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What is honest services fraud?

On Behalf of | Jan 14, 2024 | Criminal Defense

The term “honest services fraud” may sound like something from a past century. Make no mistake – it’s a very real and serious federal crime today. It may be more often referred to as bribery or embezzlement.

It involves one party paying a bribe to another or receiving a “kickback” in exchange for providing something of value. The reason this is considered a crime and not a legal transaction is because it harms at least one other party that is deprived of “the intangible right of honest services,” according to a federal statute.

The college admissions scandal

Consider an example. You probably remember the college admissions scandal a few years back that landed some famous and other wealthy parents in serious legal hot water and even behind bars in federal prison. One of the things some of these parents were accused of – and many admitted to – was paying university coaches to help get their kids into schools based on athletic ability and experience they didn’t actually have. These transactions were handled through a third party, who also faced serious federal charges.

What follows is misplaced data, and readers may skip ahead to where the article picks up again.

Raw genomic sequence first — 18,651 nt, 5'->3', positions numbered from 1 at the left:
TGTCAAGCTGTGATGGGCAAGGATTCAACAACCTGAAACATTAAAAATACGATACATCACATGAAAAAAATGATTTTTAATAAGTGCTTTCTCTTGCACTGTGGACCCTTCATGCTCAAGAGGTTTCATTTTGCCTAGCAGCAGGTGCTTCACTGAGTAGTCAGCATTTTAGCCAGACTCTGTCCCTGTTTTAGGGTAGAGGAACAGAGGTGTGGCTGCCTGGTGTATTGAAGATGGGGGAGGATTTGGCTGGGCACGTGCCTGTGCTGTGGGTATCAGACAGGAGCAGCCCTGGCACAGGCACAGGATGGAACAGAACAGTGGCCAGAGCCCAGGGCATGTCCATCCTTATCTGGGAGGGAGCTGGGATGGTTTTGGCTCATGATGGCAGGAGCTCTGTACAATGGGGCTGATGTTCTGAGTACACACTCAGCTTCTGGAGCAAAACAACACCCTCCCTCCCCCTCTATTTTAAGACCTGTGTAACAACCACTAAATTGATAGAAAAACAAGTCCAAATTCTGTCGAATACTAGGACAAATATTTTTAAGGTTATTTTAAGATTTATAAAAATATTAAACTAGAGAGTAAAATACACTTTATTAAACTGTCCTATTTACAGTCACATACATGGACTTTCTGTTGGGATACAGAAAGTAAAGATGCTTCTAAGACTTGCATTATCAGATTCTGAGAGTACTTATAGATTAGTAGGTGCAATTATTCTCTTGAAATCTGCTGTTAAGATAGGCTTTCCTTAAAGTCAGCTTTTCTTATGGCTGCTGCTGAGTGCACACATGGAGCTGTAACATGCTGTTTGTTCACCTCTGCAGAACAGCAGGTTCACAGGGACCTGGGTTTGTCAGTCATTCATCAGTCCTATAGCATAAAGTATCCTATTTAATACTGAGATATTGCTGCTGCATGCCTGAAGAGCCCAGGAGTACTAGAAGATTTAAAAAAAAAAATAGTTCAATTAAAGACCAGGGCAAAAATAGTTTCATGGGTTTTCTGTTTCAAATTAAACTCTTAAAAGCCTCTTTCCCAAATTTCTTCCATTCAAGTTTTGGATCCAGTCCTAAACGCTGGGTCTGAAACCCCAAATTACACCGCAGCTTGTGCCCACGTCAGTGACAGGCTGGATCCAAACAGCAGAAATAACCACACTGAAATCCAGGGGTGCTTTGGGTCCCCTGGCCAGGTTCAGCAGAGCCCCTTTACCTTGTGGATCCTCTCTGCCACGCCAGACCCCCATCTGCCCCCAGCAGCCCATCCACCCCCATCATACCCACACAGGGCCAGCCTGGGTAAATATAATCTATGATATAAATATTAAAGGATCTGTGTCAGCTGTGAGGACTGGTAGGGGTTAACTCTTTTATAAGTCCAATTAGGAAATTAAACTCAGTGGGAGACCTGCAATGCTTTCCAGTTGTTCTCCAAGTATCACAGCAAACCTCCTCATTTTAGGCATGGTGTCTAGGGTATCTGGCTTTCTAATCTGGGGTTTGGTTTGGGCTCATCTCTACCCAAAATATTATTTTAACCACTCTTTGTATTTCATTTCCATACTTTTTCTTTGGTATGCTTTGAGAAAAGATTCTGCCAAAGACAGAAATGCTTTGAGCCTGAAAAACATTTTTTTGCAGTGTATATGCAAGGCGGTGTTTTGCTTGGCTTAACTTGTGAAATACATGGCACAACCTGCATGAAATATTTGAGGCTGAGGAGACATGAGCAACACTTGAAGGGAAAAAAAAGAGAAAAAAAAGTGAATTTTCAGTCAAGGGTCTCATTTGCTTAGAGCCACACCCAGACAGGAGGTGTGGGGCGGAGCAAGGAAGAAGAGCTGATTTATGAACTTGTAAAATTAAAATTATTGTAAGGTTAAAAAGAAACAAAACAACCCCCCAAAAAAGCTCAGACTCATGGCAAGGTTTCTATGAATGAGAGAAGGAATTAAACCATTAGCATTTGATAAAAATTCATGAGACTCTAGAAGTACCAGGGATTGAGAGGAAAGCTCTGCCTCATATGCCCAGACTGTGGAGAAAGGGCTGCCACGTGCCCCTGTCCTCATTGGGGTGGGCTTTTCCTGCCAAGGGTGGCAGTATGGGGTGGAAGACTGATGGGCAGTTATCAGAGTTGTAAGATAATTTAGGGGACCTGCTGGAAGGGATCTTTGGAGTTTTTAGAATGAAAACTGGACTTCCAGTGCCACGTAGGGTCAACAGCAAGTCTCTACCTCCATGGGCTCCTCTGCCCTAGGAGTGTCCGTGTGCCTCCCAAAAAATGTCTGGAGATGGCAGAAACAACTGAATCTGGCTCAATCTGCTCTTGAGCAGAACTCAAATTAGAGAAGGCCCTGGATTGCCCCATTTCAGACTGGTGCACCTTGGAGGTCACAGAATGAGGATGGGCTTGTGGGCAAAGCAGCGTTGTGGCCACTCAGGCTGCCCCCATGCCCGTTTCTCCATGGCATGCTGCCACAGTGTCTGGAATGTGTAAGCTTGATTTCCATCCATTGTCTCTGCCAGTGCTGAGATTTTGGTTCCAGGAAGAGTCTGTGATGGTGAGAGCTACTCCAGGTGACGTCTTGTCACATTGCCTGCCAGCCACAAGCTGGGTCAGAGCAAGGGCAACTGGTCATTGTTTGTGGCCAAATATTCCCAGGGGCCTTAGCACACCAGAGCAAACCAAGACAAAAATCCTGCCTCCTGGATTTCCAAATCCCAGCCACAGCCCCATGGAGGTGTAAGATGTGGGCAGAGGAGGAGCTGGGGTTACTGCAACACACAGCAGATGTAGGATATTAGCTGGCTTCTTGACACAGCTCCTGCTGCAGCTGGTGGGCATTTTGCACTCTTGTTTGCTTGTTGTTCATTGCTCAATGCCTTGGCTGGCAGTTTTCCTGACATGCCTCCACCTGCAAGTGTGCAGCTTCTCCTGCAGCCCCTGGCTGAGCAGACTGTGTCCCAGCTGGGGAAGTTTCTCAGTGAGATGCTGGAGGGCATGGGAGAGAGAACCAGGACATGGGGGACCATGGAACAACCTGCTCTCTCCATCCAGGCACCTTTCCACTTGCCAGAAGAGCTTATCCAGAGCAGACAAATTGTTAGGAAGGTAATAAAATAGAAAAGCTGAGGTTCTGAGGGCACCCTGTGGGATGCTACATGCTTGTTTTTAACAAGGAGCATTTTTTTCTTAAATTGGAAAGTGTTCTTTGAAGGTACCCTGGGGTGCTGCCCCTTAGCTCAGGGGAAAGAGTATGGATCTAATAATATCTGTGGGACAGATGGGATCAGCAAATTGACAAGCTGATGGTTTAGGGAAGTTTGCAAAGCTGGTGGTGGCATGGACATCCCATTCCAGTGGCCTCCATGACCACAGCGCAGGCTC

These transactions harmed student athletes who were genuinely qualified to go to these schools and compete in sports there. Universities were also harmed with regard to their coaches’ “honest services,” when they chose money over their responsibilities to recruit the best student athletes.

Other examples

Honest services fraud can occur in just about any industry and profession. Doctors who refer patients to a particular specialist in exchange for a “kickback” from that specialist, for example, can be charged with honest services fraud because they’re placing monetary interests over connecting a patient with the best doctor for them. It occurs in private companies of all sizes and in the public sector as well.

This type of fraud often involves wire or mail fraud. Wire fraud is more common these days because most transactions are carried out, at least in part, via text, email, online or over the phone. Mail fraud involves some use of either the U.S. Mail or delivery or courier services. Criminal consequences can involve prison sentences of up to 20 years in addition to significant fines.

If you’re under investigation for any kind of federal fraud or have already been charged, it’s crucial that you get experienced legal guidance right away. There are ways to defend against these charges or at least minimize the consequences. This effort can help you protect your freedom and your reputation.